Although we think of voice as the domain of the smart speakers, we actually have been talking to devices for over 8 years. We began speaking to Apple Siri in 2011, then to smart speakers with Amazon Alexa in 2014, and most recently to home appliances with Samsung’s Bixby.
Voice adoption has surged due to the rise of the smart speaker, which in turn has become the fastest adopted consumer technology of all time – faster than the smartphone, television, or the internet.
Smart speakers, and therefore voice have invaded US households. Currently, 41% of US homes have a smart speaker, and those homes have an average of almost 2 devices. Alexa leads with over 100M devices, followed by Google with over 43M devices.
Maybe it is not so surprising that the Alexa Echo Dot was the biggest selling item on Amazon during the holiday season 2018.
“Alexa was very busy during her holiday season. Echo Dot was the best-selling item across all products on Amazon globally, and customers purchased millions more devices from the Echo family compared to last year,” said Jeff Bezos, Amazon founder and CEO.
Still, smartphones and smart speakers are not the only platforms that are set to change how customers connect with information, services, and brands. Voice will become ubiquitous in many automobiles, household fixtures, and domestic appliances in the very near future.
What are consumers doing with their smart speakers? Asking questions, listening to music, and checking the weather are the top usage activities. Interestingly, brand apps and skills are in the middle and making a purchase is towards the bottom of the list, but I believe these will continue to move up the list as skills/apps get better and customers become more comfortable with voice.
So why are customers using voice devices? I believe it is their ease of use. We talk faster than we can type or swipe. There is no searching, opening, and clicking. You say what’s on your mind and the system responds. It is the most natural form of communication for human beings.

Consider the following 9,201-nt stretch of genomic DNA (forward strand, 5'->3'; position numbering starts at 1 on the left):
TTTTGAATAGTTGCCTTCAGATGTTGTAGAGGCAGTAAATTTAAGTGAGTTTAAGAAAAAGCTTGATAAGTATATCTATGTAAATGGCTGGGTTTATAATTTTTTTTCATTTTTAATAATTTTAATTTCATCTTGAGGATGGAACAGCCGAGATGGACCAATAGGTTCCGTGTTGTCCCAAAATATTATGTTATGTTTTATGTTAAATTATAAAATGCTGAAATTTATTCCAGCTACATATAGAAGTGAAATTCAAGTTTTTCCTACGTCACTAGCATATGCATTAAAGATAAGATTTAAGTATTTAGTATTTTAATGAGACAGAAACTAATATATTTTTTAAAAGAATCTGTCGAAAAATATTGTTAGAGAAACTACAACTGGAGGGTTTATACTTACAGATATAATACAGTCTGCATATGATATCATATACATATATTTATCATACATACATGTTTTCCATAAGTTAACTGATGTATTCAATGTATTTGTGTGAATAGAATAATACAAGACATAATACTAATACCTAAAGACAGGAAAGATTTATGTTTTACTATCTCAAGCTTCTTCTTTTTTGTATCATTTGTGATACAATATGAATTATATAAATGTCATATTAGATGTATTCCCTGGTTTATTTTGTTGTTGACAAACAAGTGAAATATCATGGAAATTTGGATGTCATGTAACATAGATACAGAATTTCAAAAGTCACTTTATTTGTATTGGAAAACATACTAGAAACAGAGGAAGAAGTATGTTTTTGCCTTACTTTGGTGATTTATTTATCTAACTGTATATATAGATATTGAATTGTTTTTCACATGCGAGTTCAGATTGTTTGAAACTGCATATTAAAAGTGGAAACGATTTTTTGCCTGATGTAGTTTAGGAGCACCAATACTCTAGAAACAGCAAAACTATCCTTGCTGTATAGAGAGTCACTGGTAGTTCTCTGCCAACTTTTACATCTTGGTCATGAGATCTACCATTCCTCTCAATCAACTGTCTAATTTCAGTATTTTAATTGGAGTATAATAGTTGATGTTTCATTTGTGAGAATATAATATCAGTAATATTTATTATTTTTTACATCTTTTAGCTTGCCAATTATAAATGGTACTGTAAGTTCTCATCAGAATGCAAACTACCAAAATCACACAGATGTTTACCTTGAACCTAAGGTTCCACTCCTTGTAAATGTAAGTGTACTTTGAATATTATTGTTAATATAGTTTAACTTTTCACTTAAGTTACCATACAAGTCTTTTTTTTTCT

What are brands doing to leverage this new channel? Let’s review a few examples and see if any could be applied to your business.
Capital One was an early adopter of voice technology. Their app now can handle multiple intents across several product sets, and are grouped into 3 areas: check your balance, track your spending, and pay your bill. The diagram below shows the range of customer intents.
Voice applications are not just limited to financial services. You can order and track your pizza delivery with Dominos, control your hotel rooms and connect with housekeeping at JW Marriott, or order your favorite coffee for pick-up at the nearest Starbucks.
While not a smart speaker app, Bank of America’s new Erica app incorporated voice into its experience. As with Capital One’s voice application you can ask it about your balance, spending habits, and perform activities like sending a payment or freezing your card. Why did Bank of America add voice to their experience? According to Michelle Moore, Head of Digital Banking at the time, “it is about understanding what our customers want”, and voice is a key part of the experience. If you watch the video below you can hear it for yourself.
Finally, how can you leverage the voice channel for your own brand? If you are responsible for any aspect of the customer experience journey, we would encourage you to ask the following questions.
- What is our strategy for voice channels?
- How should my brand present itself in a voice driven world?
- Where can voice reduce the friction in our current customer experience?
- Where can our experience benefit from being more conversational?
- How can voice make customer interactions more personalized?
- What effect could a voice experience have on customer satisfaction and loyalty?
If you would like to explore the opportunity for voice and the value it could generate for your business, let’s start a conversation. Contact us at 404.554.4000 Ext. 2 or email us at email@example.com.